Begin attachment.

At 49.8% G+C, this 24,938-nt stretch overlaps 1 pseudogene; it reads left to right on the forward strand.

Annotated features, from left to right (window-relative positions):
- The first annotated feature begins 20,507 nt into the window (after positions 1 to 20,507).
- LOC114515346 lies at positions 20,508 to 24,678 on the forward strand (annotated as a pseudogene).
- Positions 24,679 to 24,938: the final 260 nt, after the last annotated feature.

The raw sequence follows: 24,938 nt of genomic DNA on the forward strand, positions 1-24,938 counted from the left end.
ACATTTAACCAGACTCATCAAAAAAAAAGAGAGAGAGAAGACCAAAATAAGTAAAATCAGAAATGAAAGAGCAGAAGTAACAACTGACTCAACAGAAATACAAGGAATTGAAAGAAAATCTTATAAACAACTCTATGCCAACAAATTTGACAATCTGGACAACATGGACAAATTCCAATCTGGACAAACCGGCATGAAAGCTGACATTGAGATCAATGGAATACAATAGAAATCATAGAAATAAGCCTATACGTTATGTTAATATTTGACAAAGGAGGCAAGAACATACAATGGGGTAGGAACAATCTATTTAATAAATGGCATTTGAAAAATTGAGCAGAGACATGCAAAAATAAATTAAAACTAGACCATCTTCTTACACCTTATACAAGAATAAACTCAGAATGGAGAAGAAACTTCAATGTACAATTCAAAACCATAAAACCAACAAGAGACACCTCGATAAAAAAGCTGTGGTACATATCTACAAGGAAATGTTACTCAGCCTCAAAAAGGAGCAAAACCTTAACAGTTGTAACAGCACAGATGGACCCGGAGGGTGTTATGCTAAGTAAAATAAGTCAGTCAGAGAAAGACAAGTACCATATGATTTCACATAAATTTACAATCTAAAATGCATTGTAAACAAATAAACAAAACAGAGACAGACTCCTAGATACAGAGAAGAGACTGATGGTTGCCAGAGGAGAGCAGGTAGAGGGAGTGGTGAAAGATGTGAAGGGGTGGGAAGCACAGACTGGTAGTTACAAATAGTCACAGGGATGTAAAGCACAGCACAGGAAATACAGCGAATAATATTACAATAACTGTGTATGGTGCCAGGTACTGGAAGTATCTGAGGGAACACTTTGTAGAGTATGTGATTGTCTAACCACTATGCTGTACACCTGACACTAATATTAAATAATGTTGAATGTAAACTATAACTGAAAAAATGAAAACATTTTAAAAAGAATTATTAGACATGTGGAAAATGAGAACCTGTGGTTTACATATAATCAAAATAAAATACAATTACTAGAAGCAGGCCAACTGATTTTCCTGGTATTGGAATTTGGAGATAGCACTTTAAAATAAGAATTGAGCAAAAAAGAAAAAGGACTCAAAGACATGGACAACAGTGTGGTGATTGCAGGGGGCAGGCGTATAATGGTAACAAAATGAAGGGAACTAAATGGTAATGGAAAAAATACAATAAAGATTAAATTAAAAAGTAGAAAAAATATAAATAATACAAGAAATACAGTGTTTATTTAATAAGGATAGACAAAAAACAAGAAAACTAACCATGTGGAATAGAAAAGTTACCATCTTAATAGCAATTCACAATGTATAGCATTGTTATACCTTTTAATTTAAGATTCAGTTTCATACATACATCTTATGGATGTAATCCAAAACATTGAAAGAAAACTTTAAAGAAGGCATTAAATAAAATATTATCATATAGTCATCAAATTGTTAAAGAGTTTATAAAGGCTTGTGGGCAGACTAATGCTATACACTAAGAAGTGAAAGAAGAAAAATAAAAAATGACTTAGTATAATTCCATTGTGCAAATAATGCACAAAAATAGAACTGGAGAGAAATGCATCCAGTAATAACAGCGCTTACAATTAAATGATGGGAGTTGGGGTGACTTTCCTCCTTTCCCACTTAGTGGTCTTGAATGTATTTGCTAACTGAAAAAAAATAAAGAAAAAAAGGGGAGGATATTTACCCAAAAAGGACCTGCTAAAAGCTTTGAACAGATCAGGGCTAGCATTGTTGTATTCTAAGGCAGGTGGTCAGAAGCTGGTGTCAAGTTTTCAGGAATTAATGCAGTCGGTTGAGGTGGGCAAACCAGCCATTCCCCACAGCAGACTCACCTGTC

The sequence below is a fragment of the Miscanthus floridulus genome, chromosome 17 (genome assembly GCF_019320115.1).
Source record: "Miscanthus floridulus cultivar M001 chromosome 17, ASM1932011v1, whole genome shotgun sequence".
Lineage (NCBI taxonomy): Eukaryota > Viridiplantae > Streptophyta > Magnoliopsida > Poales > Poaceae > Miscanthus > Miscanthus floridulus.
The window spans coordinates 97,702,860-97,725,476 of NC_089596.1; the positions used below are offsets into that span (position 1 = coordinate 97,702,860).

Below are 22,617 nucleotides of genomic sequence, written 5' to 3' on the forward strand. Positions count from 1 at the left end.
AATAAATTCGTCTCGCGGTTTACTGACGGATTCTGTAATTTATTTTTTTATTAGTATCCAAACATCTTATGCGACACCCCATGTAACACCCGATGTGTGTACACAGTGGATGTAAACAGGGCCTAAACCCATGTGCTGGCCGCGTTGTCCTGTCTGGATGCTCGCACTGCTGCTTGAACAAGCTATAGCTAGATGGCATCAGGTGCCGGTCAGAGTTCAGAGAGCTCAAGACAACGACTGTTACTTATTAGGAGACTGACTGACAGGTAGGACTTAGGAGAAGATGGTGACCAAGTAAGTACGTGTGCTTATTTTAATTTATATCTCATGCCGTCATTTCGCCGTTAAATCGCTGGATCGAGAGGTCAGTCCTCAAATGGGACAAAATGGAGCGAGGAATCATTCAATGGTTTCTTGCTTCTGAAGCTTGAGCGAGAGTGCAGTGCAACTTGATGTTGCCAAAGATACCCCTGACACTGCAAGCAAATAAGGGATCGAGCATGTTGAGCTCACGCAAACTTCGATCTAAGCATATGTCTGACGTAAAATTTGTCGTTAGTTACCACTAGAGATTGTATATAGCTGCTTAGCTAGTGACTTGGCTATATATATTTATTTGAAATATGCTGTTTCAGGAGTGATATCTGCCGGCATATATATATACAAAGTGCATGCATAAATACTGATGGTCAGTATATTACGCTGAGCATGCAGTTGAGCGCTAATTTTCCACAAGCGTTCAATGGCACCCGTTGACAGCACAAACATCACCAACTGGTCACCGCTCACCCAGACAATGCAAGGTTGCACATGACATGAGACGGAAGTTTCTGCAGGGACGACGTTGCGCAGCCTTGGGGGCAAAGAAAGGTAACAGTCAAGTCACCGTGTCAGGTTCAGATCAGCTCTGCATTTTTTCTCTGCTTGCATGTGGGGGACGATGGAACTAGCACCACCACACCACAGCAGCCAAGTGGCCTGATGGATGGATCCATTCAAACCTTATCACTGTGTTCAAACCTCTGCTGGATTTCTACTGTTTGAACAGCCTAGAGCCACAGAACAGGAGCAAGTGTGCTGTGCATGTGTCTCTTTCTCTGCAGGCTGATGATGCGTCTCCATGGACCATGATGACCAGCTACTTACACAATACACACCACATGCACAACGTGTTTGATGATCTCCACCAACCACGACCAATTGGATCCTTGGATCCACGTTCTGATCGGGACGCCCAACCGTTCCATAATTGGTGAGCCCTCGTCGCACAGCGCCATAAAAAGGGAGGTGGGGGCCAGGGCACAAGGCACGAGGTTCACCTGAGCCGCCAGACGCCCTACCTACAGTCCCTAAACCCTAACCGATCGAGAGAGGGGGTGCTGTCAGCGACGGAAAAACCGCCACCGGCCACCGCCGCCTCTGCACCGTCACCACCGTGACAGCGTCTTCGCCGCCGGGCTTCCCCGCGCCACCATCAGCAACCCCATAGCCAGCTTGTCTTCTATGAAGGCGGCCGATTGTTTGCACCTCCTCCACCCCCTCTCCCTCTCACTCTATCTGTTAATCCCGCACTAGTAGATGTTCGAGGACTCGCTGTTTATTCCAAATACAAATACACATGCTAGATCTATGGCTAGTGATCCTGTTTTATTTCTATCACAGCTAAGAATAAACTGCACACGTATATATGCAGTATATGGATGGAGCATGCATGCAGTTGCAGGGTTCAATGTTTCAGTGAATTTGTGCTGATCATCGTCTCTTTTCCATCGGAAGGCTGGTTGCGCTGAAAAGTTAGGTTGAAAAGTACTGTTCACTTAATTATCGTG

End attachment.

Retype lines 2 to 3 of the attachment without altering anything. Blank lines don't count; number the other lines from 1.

Annotated features, from left to right (window-relative positions):
- The first annotated feature begins 20,507 nt into the window (after positions 1 to 20,507).